by: Rep. Krause, Matt
AUSTIN, TEXAS – Today, Rep. Matt Krause passed H.B. 928 on its third and final reading out of the Texas House of Representatives. H.B. 928 is the first bill Rep. Krause has successfully guided out of the chamber in his first term in office.
“There has been a lot of discussion on firearms and our rights as Americans in the wake of the recent mass killings in Colorado and Connecticut,” said Rep. Matt Krause. “H.B. 928 simply ensures that Texas will frame the discussion on these issues and that we will not aid the federal government in enforcing unnecessarily restrictive or punitive measures designed to keep firearms out of the hands of law-abiding citizens.”
H.B. 928 would establish a new cooperative framework between Texas and the federal government solely as it relates to firearms. The bill declares that no state resources (i.e. law enforcement or any state or local agency) can be utilized for the enforcement of federal firearm regulations that do not also exist in state law. The bill also prohibits state resources from being deputized by the federal government for the express purpose of enforcing federal firearm regulations.
“My bill completely respects the federal government’s right and ability to make and enforce its own laws,” continued Rep. Krause. “Federal law is the supreme law of the land and H.B. 928 does nothing to refute that; however, my bill does make it clear that where federal laws do not align with state laws, Texas will not spend its resources and time enforcing those laws for them. The FBI or ATF is more than welcome to come to Texas and enforce those laws in which the federal government has overstepped the state, but our local and state tax dollars won’t be helping them.”
H.B. 928 instructs our state resources on their conduct while respecting the federal government’s ability and right to create and enforce its own laws.
“We love to call H.B. 928 the ‘Come and Take It’ bill, because it truly encompasses that mentality. Critics who claim that its ‘unconstitutional’ or wrongfully invoke ‘nullification’ are simply scared at how simple it is for a state to lawfully and meaningfully assert its sovereignty on an important issue such as the 2nd Amendment,” said Rep. Matt Krause.
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Texas’ Firearm Protection Act: Fact and Fiction
Posted by Brian Roberts
The Texas House recently passed multiple gun measures designed to protect Texans from undesired, if not unconstitutional, federal gun laws. Two bills related to federal gun laws, HB 1076 and HB 928, are proceeding and at the time of this writing HB 1076 has passed the final vote in the Texas House, 100-47 and HB 928 has passed as well, 102-31. The bills seek to deny state and local resources for enforcement of federal gun laws and in support of this deny funding to state and local officials that do enforce federal gun laws.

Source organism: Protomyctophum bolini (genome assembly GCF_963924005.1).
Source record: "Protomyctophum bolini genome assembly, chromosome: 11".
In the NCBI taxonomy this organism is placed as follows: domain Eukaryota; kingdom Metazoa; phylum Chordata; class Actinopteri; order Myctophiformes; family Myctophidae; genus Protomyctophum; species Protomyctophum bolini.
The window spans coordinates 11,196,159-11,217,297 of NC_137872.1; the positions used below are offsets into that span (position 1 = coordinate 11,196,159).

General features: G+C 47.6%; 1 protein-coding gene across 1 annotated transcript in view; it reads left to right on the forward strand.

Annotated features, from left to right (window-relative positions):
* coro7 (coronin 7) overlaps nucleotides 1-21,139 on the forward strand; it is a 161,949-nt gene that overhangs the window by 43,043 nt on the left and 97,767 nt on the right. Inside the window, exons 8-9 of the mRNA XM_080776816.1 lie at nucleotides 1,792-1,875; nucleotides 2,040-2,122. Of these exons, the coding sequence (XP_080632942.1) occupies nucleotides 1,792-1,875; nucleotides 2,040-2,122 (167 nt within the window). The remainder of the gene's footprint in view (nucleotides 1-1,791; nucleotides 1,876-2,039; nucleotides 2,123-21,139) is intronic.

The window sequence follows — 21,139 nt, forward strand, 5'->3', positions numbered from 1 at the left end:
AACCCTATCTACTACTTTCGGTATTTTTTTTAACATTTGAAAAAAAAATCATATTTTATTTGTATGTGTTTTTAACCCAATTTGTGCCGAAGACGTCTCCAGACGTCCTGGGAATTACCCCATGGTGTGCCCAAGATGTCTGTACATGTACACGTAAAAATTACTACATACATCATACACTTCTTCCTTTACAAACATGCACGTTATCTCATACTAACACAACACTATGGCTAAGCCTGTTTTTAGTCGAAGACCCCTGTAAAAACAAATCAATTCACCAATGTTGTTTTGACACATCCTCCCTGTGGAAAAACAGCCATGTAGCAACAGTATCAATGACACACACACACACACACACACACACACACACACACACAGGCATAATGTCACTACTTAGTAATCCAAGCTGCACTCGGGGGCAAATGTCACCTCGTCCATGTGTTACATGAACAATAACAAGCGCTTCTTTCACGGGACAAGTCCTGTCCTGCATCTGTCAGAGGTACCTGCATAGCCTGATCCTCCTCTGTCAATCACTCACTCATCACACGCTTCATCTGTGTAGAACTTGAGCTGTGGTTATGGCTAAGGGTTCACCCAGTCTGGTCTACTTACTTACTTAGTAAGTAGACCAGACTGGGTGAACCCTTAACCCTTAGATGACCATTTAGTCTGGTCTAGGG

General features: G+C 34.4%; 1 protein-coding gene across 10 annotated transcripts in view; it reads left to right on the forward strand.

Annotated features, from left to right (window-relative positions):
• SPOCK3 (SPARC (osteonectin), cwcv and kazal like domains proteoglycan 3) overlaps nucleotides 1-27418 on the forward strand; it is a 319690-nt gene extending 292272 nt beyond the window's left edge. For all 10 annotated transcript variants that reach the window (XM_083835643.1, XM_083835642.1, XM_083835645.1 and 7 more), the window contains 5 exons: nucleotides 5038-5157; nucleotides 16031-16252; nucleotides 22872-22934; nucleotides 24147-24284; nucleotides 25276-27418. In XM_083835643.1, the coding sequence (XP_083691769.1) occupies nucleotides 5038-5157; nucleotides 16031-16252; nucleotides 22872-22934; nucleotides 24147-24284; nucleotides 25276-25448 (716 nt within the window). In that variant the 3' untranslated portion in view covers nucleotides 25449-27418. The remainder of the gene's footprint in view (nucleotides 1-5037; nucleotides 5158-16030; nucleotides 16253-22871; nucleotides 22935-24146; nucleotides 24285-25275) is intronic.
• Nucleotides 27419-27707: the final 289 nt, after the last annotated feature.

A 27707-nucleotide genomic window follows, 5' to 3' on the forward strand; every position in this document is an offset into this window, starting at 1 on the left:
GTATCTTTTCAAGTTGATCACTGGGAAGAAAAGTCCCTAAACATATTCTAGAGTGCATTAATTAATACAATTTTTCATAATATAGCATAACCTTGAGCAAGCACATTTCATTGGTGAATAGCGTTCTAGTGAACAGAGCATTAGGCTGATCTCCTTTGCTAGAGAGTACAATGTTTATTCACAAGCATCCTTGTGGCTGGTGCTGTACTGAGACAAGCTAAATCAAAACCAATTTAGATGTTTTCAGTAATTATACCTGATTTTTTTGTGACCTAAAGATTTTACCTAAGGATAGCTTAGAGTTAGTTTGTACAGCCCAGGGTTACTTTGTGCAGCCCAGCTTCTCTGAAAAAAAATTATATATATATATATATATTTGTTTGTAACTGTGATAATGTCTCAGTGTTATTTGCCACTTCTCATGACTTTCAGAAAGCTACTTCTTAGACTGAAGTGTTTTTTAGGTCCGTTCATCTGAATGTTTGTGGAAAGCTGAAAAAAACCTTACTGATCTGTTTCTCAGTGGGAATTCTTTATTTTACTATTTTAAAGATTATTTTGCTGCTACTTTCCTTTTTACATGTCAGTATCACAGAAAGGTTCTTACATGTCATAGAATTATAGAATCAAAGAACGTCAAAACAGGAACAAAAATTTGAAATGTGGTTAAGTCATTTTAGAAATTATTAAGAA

Unfortunately, there is a wealth of misinformation published that obscures the legitimacy of this legislation. For instance, the Dallas Morning News makes numerous claims inconsistent with facts.
Key statements made in this article are incorrect and mislead the reader regarding the content and legitimacy of the bill’s language. Starting in the third paragraph, Ms. Hoppe begins her summary of a “proposal to nullify new federal gun control laws.”. This is in regards to Steve Toth’s HB 1076.
Ms. Hoppe states: “Those gun laws not already on the books in Texas couldn’t be enforced here under the sweeping and unadjudicated argument that they wouldn’t be constitutional under the Second Amendment.”
It is true that the legislation would reject local enforcement of federal laws. That is the point of the legislation in general. In contrast to the implication, it is very workable in practice as state laws would be put in place as needed. This allows the Texas legislature to draft gun laws that are consistent with the Texas Constitution.
However, Ms. Hoppe’s claim that the legislation challenges the constitutionality of any federal law is false. No such argument is being made regarding the Second Amendment. In HB 1076, Texas is merely refusing to participate in the local enforcement of federal gun laws. In fact, the constitutionality of the gun laws is neither challenged nor validated. They simply deny resources and manpower to enforcement. The Constitutionality of this bill from the federal perspective is clear. In Printz v. U.S., a 1997 Supreme Court case, Scalia rejected federal comandeering of state and local officers regardless of the constitutionality of the federal law. In other words, the federal government cannot, in any case, force states to uphold federal laws.
Ms. Hoppe states: “And for those cities or counties that tried to enforce a new federal gun law, their entities would lose any state grant money.”
Next, Ms. Hoppe states: “Supporters of the bill said they worked with the attorney general’s office in shaping the so-called Firearms Protection Act. But other lawmakers — all of them Democrats — said the bill ignored the constitution, especially the supremacy clause that establishes federal laws override state ones.”
The supremacy clause is irrelevant in this case since there is no challenge to any specific federal gun laws. It’s just not part of the bill. However, it is worth pointing out the the suggestion made here, that federal law always trumps state law, is false as well. The supremacy clause is a not a blank check on power, it only applies to laws made in pursuance of the enumerated powers of the Constitution. Texas State Representative James White posted this to Facebook regarding the general misinterpretation of the Supremacy Clause:
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